If so, what would be the most efficient algorithm for generating spheres with different number of hexagonal faces at whatever interval required to make them fit uniformly or how might you calculate how many hexagonal faces are required for each subdivision?

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    $\begingroup$ CoryG: I've responded to the title question in my answer. For a reasonable approximation using pentagons and hexagons, look at @pjs36's link to Goldberg polyhedra in the comments to my answer. $\endgroup$
    – Brian Tung
    Jan 31, 2017 at 0:33
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    $\begingroup$ Consider a sphere with a hexagon drawn on it. This surface is spherical along with two faces, both of which have six edges and six vertices. Yes? $\endgroup$ Jan 31, 2017 at 5:09
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    $\begingroup$ @AgnishomChattopadhyay: See the comments below my answer for more thoughts on this suggestion (made independently by DavidK). $\endgroup$
    – Brian Tung
    Jan 31, 2017 at 17:45

3 Answers 3


No, not even if we permit non-regular hexagonal faces. (We do, however, preclude hexagons that are not strictly convex—where interior angles can be $180$ degrees or more—since those permit degenerate tilings of the sort David K mentions in the comments.) The reason is more graph-theoretical than geometrical.

We begin with Euler's formula, relating the number of faces $F$, the number of vertices $V$, and the number of edges $E$:

$$ F+V-E = 2 $$

Consider the faces meeting at a vertex. There must be at least three of them, since it is not possible in a solid for only two faces to meet at a vertex.* Thus, if we add up the six vertices for each hexagonal face, we will count each vertex at least three times. That is to say,

$$ V \leq \frac{6F}{3} = 2F $$

On the other hand, if we add up the six edges for each hexagonal face, we will count each edge exactly twice, so that

$$ E = \frac{6F}{2} = 3F $$

Substituting these into Euler's formula, we obtain

$$ F+V-E \leq F+2F-3F = 0 $$

But if $F+V-E \leq 0$, then it is impossible that $F+V-E = 2$, so no solid can be composed solely of hexagonal faces, even if we permit non-regular hexagons.

*ETA (2022-05-17): This is a concession to geometry; the argument isn't strictly graph-theoretical. If you permit situations where only two faces meet at a vertex, then it is possible to create a polyhedron with only hexagons. For instance, start with a cube, and describe a circuit around the faces. (One such circuit goes along the faces of an ordinary die in numerical order.) Then on the edge adjoining two faces in this circuit, add an additional vertex in the middle. Each face will have two new vertices, converting each square into a "hexagon" of sorts. But I think most people would agree this isn't a very interesting positive response to the original question.

If we now restrict ourselves to regular faces, we can show an interesting fact: Any solid with faces made up of nothing other than regular hexagons and pentagons must have exactly $12$ pentagons on it (the limiting case being the hexagon-free dodecahedron).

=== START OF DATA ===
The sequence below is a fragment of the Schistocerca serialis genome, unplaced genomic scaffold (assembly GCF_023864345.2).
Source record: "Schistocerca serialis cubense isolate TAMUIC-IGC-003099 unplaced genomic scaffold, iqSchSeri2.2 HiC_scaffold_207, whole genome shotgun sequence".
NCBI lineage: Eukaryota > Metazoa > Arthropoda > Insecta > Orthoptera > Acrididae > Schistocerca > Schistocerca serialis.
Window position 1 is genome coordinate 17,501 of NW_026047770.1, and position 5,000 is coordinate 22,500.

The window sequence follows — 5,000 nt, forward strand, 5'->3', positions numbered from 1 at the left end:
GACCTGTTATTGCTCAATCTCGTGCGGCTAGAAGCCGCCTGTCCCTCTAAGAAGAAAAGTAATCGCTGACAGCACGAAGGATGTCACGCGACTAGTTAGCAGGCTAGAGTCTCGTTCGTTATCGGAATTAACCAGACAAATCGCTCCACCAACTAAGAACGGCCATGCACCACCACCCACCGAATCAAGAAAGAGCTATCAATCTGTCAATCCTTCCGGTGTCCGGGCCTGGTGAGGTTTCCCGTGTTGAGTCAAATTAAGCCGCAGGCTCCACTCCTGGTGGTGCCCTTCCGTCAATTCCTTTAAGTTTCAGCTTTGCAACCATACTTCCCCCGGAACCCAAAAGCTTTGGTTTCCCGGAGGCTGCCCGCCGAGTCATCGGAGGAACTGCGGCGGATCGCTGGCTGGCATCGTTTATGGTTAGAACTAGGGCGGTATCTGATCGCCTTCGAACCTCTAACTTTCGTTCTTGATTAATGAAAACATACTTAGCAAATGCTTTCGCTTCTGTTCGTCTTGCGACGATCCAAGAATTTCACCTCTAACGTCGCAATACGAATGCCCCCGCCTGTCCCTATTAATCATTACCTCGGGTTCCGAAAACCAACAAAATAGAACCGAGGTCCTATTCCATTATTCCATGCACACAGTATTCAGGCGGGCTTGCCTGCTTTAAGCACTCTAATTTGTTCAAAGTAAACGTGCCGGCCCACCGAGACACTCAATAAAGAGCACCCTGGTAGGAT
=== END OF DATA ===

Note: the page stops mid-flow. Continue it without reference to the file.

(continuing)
Again, we begin with Euler's formula:

$$ F+V-E = 2 $$

Let $F_5$ be the number of pentagonal faces, and $F_6$ be the number of hexagonal faces. Then

$$ F = F_5+F_6 $$

The only number of faces that can meet at a vertex is three; there isn't enough angular room for four faces to meet, and as before, solids can't have only two faces meet at a vertex. If we add up the five vertices of each pentagon and the six vertices of each hexagon, then we have counted each vertex three times:

$$ V = \frac{5F_5+6F_6}{3} $$

Similarly, if we count up the five edges of each pentagon and the six edges of each hexagon, then we have counted each edge twice, so

$$ E = \frac{5F_5+6F_6}{2} $$

Plugging these expressions back into Euler's formula, we obtain

$$ F_5+F_6+\frac{5F_5+6F_6}{3}-\frac{5F_5+6F_6}{2} = 2 $$

The $F_6$ terms cancel out, leaving

$$ \frac{F_5}{6} = 2 $$

or just $F_5 = 12$.

I've heard tell that any number of hexagonal faces $F_6$ is permitted except $F_6 = 1$, but I haven't confirmed that for myself. The basic line of reasoning for excluding $F_6 = 1$ may be as follows: Suppose a thirteen-sided polyhedron with one hexagonal face and twelve pentagonal faces exists. Consider the hexagonal face. It must be surrounded by six pentagonal faces; call these $A$ through $F$. Those pentagonal faces describe, at their "outer" edge, a perimeter with twelve edges and twelve vertices, which must be shared by a further layer of six pentagonal faces; call these $G$ through $L$.

There cannot be fewer than this, because the twelve edges are arranged in a cycle of six successive pairs, each pair belonging to one of $A$ through $F$. No two faces can share more than one edge, so the twelve edges must be shared amongst six faces $G$ through $L$, but "out of phase" with $A$ through $F$.

However, these pentagonal faces $G$ through $L$ cannot terminate in a single vertex—they would have to be squares to do that. Hence, they must terminate in a second hexagon. Thus, a polyhedron of the type envisioned cannot exist.

Likely the above approach could be made more rigorous, or perhaps there is a more clever demonstration.